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Thu Oct 12, 2017, 03:41 PM

Two Michigan counties sue drug companies over skyrocketing opioid deaths

Source: MLIVE

Wayne and Oakland counties filed a federal lawsuit Thursday against 12 drug manufacturers, claiming the companies use "deceptive marketing" of opioids that has contributed to widespread addiction.

Wayne County Executive Warren Evans and Oakland County Executive L. Brooks Patterson announced the lawsuit in a Thursday press conference, accusing the drug companies of shifting the way doctors and patients view pain treatment in order to encourage widespread opioid prescription, leading to the rise in opioid-related deaths in Michigan.

"This is a full-blown health crisis from which the drug companies made billions," Evans said. "People are dying and lives are being ruined by addiction as this horrible tragedy unfolds.

"We see the devastation every day in our hospitals, in our jails and at the morgue, and it's getting worse. There has to be a price to be paid when corporations show such disregard for human life."

Read more: http://www.mlive.com/news/detroit/index.ssf/2017/10/wayne_oakland_county_suing_dru.html

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Response to alp227 (Original post)

Thu Oct 12, 2017, 03:47 PM

1. I don't know enough about it

but I think doctors overdose, and Big Pharma oversizes. In my view, rare, rare, rare is the patient who receives the minimum amount needed to solve his problem.

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Response to bucolic_frolic (Reply #1)

Thu Oct 12, 2017, 04:02 PM

4. really? in my experience people who legitimately need pain meds can't even get any at all, much less

more than the minimum amount. but seriously, shouldn't these decisions be left to the patients and their doctors? politicians and know-nothing busy-bodies are are the last people i want making my health care decisions.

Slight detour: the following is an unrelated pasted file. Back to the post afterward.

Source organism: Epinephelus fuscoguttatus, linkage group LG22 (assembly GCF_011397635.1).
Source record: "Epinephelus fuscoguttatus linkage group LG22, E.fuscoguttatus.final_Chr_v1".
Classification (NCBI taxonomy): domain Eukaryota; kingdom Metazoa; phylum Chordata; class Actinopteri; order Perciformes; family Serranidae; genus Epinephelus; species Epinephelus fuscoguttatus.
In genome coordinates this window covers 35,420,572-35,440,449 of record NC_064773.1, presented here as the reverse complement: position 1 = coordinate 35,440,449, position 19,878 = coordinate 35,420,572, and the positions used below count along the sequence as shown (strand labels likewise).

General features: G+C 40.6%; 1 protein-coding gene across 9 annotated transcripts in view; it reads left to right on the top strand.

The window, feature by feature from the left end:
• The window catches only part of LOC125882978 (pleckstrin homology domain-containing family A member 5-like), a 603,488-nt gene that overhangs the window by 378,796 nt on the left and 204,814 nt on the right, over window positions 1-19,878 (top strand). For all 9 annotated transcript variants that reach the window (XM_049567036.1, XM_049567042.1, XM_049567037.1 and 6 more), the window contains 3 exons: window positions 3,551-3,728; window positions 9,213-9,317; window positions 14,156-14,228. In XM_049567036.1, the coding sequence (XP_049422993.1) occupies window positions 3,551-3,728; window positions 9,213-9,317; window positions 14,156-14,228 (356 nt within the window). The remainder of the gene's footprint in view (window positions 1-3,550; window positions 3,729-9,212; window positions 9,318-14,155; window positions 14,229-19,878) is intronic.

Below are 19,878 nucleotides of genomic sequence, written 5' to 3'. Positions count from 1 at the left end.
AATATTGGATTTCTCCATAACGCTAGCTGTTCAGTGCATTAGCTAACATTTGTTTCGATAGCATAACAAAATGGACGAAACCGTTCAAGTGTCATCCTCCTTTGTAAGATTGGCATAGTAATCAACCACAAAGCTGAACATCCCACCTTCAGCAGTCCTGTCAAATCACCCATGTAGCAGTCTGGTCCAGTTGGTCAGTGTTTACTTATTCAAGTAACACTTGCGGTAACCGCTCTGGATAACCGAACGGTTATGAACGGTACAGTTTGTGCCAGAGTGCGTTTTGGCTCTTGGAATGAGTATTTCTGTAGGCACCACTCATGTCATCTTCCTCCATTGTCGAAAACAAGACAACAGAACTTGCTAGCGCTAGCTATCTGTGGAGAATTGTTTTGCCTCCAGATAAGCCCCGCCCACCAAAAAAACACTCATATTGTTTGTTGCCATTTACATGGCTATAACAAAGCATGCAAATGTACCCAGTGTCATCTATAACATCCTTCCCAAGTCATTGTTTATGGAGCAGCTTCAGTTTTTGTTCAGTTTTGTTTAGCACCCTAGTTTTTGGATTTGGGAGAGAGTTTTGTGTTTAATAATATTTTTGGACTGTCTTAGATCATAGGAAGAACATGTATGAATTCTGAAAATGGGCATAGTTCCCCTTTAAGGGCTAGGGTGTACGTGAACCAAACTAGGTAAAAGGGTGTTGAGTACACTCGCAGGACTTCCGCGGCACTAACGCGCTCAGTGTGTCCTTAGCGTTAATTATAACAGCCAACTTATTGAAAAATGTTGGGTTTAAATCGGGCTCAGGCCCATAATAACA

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Response to TheFrenchRazor (Reply #4)

Thu Oct 12, 2017, 04:57 PM

6. Which sort of proves half of my point

because patients don't make decisions because they have little power and inadequate knowledge. If the doctor prescribes 500mg at twice a day, does he really know at what dose the patient's pain will be relieved? It could be half that or a quarter of it. But because that's what is the standard dose and that's the size of the manufactured tablets, and the recommendation of the pharmaceutical company, that's the amount prescribed. Pharma influences medical decisions a lot. Sales reps advise what is working, what is going around.

Fortunately I take no medications at all. I was very ill from misdiagnosis and antibiotic prescriptions to the point of severe allergy from medications. I was fortunate to test new meds with half the dose. Once you're a medical problem they can't cure, they want little to do with you.

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Response to bucolic_frolic (Reply #6)

Thu Oct 12, 2017, 05:46 PM

9. You have to realize though